3 March 2010 Wednesday of the 2nd Week of Lent
Jeremiah 18, 18-20; Psalm 31; Matthew 20, 17-28
Is it bad to be ambitious? Are we at a disadvantage when we want more than what we can chew? As Christians, are we prevented from having ambition?
Ben Dattner, PhD is a Manhattan based psychologist who specializes in workplace issues. He said many employers recruit people who reached high and flopped. “If a person is too safe and conservative, he’s not likely to come up with great ideas.” In other words, employers seek those with ambition, even if the person has failed. They said that someone who has the drive to progress has the possibility to succeed and therefore is a great asset to a company.
How do we put a Christian perspective to this? The Gospel tells us what ambition entails. In Matthew’s Gospel, the mother of James and John, the sons of Zebedee, requested Jesus that her sons be distinguished. She wants that both of them to sit beside Jesus in His Kingdom. The people who sit at the right and left side of the king are the most trusted of all, and therefore they hold the highest position possible. In Mark, the ones who requested it are both James and John, not their mother. But it doesn’t matter: the point is that we often think about our personal rewards and recognition in the things that we do. We ask, “What can I get if I do this job?” And when we are not able to receive anything, even some recognition for our contribution, it is but natural to be hurt and to feel unimportant.
But the Gospel tells us that if we are to be ambitious, we are to carry the cross as well. We are to feel the daily struggles that our dreams entail: the stress and tension that are part and parcel of our jobs, the emotional investment needed in working with other people, the sacrifice demanded on our personal relationships, and its impact on our health.
And if we look at the “ambitious” family of Zebedee, we get to see them with Jesus on the cross. William Barclay gives a detail that is interesting. In the list of those who were at the cross, we find these lists in different Gospels:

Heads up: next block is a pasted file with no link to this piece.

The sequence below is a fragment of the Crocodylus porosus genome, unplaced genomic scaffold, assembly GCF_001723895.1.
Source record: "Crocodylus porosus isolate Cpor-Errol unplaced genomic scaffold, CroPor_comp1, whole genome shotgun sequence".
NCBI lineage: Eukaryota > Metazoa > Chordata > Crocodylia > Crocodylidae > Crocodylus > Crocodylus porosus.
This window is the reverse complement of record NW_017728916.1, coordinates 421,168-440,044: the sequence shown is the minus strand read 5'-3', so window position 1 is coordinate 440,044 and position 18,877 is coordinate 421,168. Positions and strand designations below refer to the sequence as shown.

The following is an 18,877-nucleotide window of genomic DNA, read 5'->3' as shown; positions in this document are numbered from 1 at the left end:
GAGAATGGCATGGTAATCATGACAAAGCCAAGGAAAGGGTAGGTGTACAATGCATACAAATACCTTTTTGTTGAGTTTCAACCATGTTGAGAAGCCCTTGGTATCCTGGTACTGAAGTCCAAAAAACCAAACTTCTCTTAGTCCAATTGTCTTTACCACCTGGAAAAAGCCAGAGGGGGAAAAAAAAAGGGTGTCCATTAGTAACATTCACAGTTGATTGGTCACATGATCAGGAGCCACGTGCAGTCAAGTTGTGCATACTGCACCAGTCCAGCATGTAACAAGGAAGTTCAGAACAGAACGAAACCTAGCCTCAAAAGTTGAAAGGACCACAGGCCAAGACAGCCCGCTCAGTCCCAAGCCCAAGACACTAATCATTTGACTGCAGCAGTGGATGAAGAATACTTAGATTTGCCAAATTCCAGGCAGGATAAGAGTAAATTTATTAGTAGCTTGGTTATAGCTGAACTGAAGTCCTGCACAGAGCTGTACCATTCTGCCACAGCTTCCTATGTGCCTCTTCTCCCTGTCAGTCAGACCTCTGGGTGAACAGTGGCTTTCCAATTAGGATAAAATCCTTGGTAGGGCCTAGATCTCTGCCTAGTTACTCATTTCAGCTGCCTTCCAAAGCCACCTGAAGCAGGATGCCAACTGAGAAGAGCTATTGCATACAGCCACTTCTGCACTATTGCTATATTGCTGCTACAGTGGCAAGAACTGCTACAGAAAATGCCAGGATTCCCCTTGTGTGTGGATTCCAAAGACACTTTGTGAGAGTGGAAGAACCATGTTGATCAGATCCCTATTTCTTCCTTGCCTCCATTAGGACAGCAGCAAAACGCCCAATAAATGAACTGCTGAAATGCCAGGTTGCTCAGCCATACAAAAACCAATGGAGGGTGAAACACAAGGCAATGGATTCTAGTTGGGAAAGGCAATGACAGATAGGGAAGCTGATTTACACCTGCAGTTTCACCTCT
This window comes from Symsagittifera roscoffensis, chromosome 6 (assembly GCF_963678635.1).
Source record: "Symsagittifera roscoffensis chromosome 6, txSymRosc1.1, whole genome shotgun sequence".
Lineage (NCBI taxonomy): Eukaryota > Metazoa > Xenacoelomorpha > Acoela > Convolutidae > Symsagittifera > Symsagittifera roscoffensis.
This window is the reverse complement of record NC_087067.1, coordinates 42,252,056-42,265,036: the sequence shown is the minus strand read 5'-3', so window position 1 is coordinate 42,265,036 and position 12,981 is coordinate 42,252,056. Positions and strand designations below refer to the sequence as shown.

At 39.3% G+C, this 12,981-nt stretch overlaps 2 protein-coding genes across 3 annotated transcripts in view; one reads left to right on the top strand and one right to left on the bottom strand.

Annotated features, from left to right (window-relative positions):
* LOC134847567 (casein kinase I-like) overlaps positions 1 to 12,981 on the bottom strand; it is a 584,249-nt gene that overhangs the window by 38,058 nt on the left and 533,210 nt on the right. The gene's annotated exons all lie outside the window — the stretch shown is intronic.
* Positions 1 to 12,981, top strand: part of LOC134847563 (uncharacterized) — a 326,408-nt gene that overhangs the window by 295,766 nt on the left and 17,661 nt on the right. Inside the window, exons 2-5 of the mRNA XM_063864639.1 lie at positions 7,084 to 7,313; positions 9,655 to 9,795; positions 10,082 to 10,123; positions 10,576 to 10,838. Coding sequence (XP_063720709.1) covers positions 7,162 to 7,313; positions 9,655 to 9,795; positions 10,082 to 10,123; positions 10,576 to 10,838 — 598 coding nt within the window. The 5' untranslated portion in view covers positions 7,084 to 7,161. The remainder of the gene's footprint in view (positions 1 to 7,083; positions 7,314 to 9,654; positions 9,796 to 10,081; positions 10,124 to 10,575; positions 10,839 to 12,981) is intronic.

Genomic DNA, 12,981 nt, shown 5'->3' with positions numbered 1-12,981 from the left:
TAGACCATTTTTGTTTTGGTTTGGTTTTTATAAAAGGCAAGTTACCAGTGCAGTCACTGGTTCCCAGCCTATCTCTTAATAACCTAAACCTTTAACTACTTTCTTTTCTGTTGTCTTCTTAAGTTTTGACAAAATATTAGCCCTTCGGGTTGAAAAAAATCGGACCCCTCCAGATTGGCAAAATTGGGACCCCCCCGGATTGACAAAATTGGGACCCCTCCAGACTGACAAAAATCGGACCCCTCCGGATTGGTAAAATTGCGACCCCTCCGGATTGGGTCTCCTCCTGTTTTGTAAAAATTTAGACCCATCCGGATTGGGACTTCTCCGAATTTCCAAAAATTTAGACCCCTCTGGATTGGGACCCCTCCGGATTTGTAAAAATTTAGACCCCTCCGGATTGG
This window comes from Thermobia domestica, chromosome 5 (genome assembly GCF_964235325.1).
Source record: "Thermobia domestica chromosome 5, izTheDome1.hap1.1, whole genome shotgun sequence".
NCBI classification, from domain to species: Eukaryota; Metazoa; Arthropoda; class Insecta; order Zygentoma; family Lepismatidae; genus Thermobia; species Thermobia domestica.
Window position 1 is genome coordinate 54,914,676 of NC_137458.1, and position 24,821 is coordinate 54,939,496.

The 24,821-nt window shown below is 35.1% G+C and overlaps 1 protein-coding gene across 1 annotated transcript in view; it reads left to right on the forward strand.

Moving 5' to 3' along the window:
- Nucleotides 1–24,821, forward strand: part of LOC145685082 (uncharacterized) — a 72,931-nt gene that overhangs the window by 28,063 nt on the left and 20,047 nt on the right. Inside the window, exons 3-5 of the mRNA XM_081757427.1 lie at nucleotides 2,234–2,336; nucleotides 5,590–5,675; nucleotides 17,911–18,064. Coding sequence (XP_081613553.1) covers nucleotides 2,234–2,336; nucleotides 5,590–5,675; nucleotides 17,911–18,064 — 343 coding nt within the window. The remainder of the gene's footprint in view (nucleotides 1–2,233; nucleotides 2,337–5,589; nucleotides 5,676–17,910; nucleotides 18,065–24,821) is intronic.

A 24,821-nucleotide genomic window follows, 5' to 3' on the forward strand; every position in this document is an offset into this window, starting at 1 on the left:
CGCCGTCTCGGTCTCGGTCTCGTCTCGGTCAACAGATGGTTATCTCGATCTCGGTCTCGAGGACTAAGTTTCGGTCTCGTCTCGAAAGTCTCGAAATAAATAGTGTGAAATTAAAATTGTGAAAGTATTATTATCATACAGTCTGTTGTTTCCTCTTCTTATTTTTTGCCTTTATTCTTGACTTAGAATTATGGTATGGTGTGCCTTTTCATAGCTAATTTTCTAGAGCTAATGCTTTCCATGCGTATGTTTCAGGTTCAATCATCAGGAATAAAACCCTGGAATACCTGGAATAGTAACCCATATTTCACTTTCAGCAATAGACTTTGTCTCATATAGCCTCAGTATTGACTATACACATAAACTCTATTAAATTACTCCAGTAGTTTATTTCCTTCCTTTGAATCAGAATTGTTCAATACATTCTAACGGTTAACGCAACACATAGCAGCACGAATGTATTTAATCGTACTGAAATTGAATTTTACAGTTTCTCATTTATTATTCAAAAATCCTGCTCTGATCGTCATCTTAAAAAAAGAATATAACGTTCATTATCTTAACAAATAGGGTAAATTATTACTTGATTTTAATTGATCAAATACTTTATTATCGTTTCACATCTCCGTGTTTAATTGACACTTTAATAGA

Matthew: a) Mary Magdalene, b) Mary the mother of James and Joseph, and the c) mother of the sons of Zebedee (Matthew 27, 56).
Mark: a) Mary Magdalene, b) Mary the mother of James the Younger and Joses, and c) Salome (Mark 15, 40).
John: d) Jesus’ mother, c) his mother’s sister, b) Mary, the wife of Clopas, and a) Mary Magdalene.
Thus, at the foot of the cross, the mother of James and John (c) named Salome, followed Jesus to the cross. And we all know that James and John, the sons of Zebedee, became faithful disciples of Jesus.
Thus, it is good to be ambitious. We are to dream big for ourselves and the people we love. St. Stanislaus Kostka SJ said that we are meant for greater things. And thus to pursue our dreams is very very Christian. God created all of us to be a bundle of possibilities. But with it we have to willingly accept the demands our dreams will entail: to carry the cross as well. In other words, our ambition has to be tempered by the cross.
What I think is unChristian is when we are distinguished for the things we have not done. Think of the politicians who would put their names on large tarpaulins to be recognized. We all know they never contributed anything on the infrastructure, except to approve and finance it. But to approve a project is a job people elected them to perform. And to finance it is to spend what the people payed for by their taxes.